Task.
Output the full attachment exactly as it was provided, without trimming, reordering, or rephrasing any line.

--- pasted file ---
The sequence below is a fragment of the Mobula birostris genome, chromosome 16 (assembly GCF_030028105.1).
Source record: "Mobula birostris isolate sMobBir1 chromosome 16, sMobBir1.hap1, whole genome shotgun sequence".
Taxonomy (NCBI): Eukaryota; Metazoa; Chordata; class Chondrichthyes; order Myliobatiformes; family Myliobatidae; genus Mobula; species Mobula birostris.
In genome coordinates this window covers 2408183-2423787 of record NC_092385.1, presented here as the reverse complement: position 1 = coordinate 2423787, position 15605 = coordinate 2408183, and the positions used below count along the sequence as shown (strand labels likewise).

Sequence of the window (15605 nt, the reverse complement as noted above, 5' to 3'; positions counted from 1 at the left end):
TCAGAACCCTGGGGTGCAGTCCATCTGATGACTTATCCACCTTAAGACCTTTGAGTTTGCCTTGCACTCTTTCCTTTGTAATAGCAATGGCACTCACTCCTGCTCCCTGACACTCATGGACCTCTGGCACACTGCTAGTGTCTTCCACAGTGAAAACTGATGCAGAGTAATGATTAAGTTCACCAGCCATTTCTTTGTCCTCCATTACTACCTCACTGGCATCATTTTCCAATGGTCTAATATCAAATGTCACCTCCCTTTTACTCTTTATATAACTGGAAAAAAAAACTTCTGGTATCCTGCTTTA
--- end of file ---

The sequence below is a fragment of the Mobula birostris genome, chromosome 16 (assembly GCF_030028105.1).
Source record: "Mobula birostris isolate sMobBir1 chromosome 16, sMobBir1.hap1, whole genome shotgun sequence".
Taxonomy (NCBI): Eukaryota; Metazoa; Chordata; class Chondrichthyes; order Myliobatiformes; family Myliobatidae; genus Mobula; species Mobula birostris.
In genome coordinates this window covers 2408183-2423787 of record NC_092385.1, presented here as the reverse complement: position 1 = coordinate 2423787, position 15605 = coordinate 2408183, and the positions used below count along the sequence as shown (strand labels likewise).

Sequence of the window (15605 nt, the reverse complement as noted above, 5' to 3'; positions counted from 1 at the left end):
TCAGAACCCTGGGGTGCAGTCCATCTGATGACTTATCCACCTTAAGACCTTTGAGTTTGCCTTGCACTCTTTCCTTTGTAATAGCAATGGCACTCACTCCTGCTCCCTGACACTCATGGACCTCTGGCACACTGCTAGTGTCTTCCACAGTGAAAACTGATGCAGAGTAATGATTAAGTTCACCAGCCATTTCTTTGTCCTCCATTACTACCTCACTGGCATCATTTTCCAATGGTCTAATATCAAATGTCACCTCCCTTTTACTCTTTATATAACTGGAAAAAAAAACTTCTGGTATCCTGCTTTA